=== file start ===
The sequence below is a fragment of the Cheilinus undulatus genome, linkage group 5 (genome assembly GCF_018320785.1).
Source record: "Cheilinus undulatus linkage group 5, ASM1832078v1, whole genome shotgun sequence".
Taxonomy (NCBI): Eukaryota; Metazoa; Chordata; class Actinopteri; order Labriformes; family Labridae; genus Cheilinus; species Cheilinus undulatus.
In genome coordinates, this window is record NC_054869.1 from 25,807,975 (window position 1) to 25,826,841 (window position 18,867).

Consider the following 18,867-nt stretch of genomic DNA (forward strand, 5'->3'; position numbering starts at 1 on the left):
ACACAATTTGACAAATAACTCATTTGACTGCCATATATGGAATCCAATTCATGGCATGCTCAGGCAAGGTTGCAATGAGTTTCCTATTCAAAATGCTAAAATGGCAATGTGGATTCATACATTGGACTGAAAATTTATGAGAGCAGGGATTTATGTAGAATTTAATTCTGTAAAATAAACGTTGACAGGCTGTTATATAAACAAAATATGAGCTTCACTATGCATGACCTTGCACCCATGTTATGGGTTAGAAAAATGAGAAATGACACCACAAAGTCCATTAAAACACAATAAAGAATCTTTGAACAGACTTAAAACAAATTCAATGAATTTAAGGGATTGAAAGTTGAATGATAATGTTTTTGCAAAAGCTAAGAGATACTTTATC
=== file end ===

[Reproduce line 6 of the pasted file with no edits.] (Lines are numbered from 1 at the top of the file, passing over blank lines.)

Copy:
ACACAATTTGACAAATAACTCATTTGACTGCCATATATGGAATCCAATTCATGGCATGCTCAGGCAAGGTTGCAATGAGTTTCCTATTCAAAATGCTAAAATGGCAATGTGGATTCATACATTGGACTGAAAATTTATGAGAGCAGGGATTTATGTAGAATTTAATTCTGTAAAATAAACGTTGACAGGCTGTTATATAAACAAAATATGAGCTTCACTATGCATGACCTTGCACCCATGTTATGGGTTAGAAAAATGAGAAATGACACCACAAAGTCCATTAAAACACAATAAAGAATCTTTGAACAGACTTAAAACAAATTCAATGAATTTAAGGGATTGAAAGTTGAATGATAATGTTTTTGCAAAAGCTAAGAGATACTTTATC